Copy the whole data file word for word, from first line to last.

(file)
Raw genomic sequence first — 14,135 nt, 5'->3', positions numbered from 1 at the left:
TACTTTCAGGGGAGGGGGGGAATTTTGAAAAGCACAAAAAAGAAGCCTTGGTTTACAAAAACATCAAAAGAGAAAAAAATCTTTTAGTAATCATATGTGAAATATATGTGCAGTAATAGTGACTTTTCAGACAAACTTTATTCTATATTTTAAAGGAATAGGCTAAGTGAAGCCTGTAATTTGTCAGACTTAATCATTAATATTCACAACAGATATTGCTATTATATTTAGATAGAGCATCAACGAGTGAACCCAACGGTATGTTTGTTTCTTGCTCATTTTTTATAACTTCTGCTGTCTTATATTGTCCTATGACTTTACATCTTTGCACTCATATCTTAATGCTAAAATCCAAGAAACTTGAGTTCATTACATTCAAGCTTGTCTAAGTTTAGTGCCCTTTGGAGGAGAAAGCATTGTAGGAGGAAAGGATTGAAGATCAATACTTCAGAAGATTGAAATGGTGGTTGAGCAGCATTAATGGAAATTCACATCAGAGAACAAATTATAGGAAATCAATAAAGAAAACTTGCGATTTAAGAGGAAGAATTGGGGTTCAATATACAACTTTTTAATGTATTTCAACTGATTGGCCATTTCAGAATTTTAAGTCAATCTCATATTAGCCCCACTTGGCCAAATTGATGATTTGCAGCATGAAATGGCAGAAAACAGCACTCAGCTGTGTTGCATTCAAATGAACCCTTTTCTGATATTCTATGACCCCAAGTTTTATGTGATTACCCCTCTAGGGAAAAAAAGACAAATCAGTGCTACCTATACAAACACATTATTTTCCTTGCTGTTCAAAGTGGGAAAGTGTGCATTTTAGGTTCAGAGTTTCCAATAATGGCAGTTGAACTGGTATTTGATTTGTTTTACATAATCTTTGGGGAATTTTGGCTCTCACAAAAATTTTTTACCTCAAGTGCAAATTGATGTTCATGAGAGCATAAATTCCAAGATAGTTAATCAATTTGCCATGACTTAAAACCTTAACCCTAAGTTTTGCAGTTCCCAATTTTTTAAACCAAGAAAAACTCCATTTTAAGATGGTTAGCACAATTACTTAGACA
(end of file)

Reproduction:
Raw genomic sequence first — 14,135 nt, 5'->3', positions numbered from 1 at the left:
TACTTTCAGGGGAGGGGGGGAATTTTGAAAAGCACAAAAAAGAAGCCTTGGTTTACAAAAACATCAAAAGAGAAAAAAATCTTTTAGTAATCATATGTGAAATATATGTGCAGTAATAGTGACTTTTCAGACAAACTTTATTCTATATTTTAAAGGAATAGGCTAAGTGAAGCCTGTAATTTGTCAGACTTAATCATTAATATTCACAACAGATATTGCTATTATATTTAGATAGAGCATCAACGAGTGAACCCAACGGTATGTTTGTTTCTTGCTCATTTTTTATAACTTCTGCTGTCTTATATTGTCCTATGACTTTACATCTTTGCACTCATATCTTAATGCTAAAATCCAAGAAACTTGAGTTCATTACATTCAAGCTTGTCTAAGTTTAGTGCCCTTTGGAGGAGAAAGCATTGTAGGAGGAAAGGATTGAAGATCAATACTTCAGAAGATTGAAATGGTGGTTGAGCAGCATTAATGGAAATTCACATCAGAGAACAAATTATAGGAAATCAATAAAGAAAACTTGCGATTTAAGAGGAAGAATTGGGGTTCAATATACAACTTTTTAATGTATTTCAACTGATTGGCCATTTCAGAATTTTAAGTCAATCTCATATTAGCCCCACTTGGCCAAATTGATGATTTGCAGCATGAAATGGCAGAAAACAGCACTCAGCTGTGTTGCATTCAAATGAACCCTTTTCTGATATTCTATGACCCCAAGTTTTATGTGATTACCCCTCTAGGGAAAAAAAGACAAATCAGTGCTACCTATACAAACACATTATTTTCCTTGCTGTTCAAAGTGGGAAAGTGTGCATTTTAGGTTCAGAGTTTCCAATAATGGCAGTTGAACTGGTATTTGATTTGTTTTACATAATCTTTGGGGAATTTTGGCTCTCACAAAAATTTTTTACCTCAAGTGCAAATTGATGTTCATGAGAGCATAAATTCCAAGATAGTTAATCAATTTGCCATGACTTAAAACCTTAACCCTAAGTTTTGCAGTTCCCAATTTTTTAAACCAAGAAAAACTCCATTTTAAGATGGTTAGCACAATTACTTAGACA